There is a long-standing tradition of novels that alter an existing literary canon to suit the needs of a newer story. The Young Adult literary field is rife with this type of tweaking (not twerking). The latest example of this is The Clockwork Scarab by Colleen Gleason. In this novel Gleason uses two very different Victorian-era personalities as a springboard for her fantastical tale. Each of her heroines is related to one of these two people, one of whom is real and the other fictitious. By manipulating the family trees of these two people, Gleason Is able to create a whole new side-story filled with adventure, danger, and mystery.
Alvermina (Mina) Holmes is the niece of Sherlock – and the daughter of Mycroft – while Evaline Stoker Is the sister of renowned author Bram Stoker. Colleen Gleason gives each of these girls a voice by allowing them to each take center stage (via first-person narration) in various chapters throughout the story. It is to the credit of the author that readers can always tell which character is the focus even without the name markers that denote a change in viewpoint.
By setting her story in a steampunk-influenced Victorian England, Gleason helps to set the mood for this original, albeit odd, tale. As one would expect, the London of this novel is filled with gadgets and gizmos designed to reflect what would have seemed futuristic to a Victorian mindset. Gears and clockwork parts permeate the most mundane of items and steam is used to power almost everything. The gritty street life and fog most often featured in novels of the era are also still present to lend an air of authenticity to the proceedings.
When Irene Adler (yes, that Irene Adler) approaches Mina and Evaline to ask for assistance in finding out what happened to some missing socialites, the two girls meet for the first time and form a partnership that is anything but traditional. Like her famous Uncle, Mina Holmes is able to use her deductive mind to ferret out the most obscure of clues about the people they encounter. While at the complete opposite of the spectrum, Evaline Stoker is a kick-ass fighter who no one wants to mess with. In Evaline’s case, her talent literally means the difference between life and death – after all, she is the latest in a long line of vampire hunters. Oh, did I fail to mention that there are actual vampires in this altered version of Victorian London as well?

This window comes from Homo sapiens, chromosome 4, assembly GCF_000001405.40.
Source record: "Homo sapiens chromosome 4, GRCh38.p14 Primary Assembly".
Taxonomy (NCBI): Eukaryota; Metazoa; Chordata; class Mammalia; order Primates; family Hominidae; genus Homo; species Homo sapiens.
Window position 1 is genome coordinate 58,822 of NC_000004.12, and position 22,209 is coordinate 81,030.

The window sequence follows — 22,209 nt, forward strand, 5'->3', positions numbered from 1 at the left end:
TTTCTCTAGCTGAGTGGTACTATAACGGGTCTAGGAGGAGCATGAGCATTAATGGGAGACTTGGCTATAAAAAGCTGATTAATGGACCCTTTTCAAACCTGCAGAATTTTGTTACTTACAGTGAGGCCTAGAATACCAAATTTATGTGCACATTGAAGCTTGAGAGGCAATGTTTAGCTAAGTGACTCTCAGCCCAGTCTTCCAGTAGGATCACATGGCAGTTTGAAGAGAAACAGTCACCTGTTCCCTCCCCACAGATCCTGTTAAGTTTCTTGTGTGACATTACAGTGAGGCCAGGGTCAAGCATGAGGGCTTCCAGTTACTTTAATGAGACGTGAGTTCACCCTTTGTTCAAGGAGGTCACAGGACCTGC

The investigation leads the two partners to a secret society that appears to have ties to Egyptian culture. All of the missing persons had in their possession a jewelry piece in the shape of a scarab. As they travel deeper and deeper into the mysteries of this secret society, they also encounter some people of the male persuasion, who happen to catch their interest for more than simply what they can offer to the case. It wouldn’t be a modern-day Young Adult novel without the inclusion of a love triangle or two. Gleason also fills the background of the tale with lawyers, cops, socialites and such characters as one would expect to find in a Victorian novel. Like Dickens, Colleen Gleason likes to play with character names – Ambrose Grayling, Pix, Inspector Luckworth, Richard Dancy, etc.
Just to complicate matters further, one of the aforementioned love interests, Dylan Eckhert, appears to have traveled through time. We are cleverly let onto this unexpected fact when Miss Holmes picks up a strange object he dropped at the scene of a crime. It’s a thin rectangular box with a light screen on the front and a picture of a partially eaten apple on the back. It is the subtle revelation of such matters that makes the book even more intriguing.
With The Clockwork Scarab, Colleen Gleason has created a vivid alternate reality sure to be loved by both teens and adults. The world-building is top-notch and there is no limit to the number of cases which Holmes and Stoker can investigate in future novels. Adult readers will love the dropped hints about other famous cases and books that pepper the novel, but younger readers who may not know these stories will likely want to explore the Victorian canon further as a result of this adventure tale.
Disclaimer: An e-galley of this title was provided to BOLO Books by the publisher. No review was promised and the above is an unbiased review of the novel.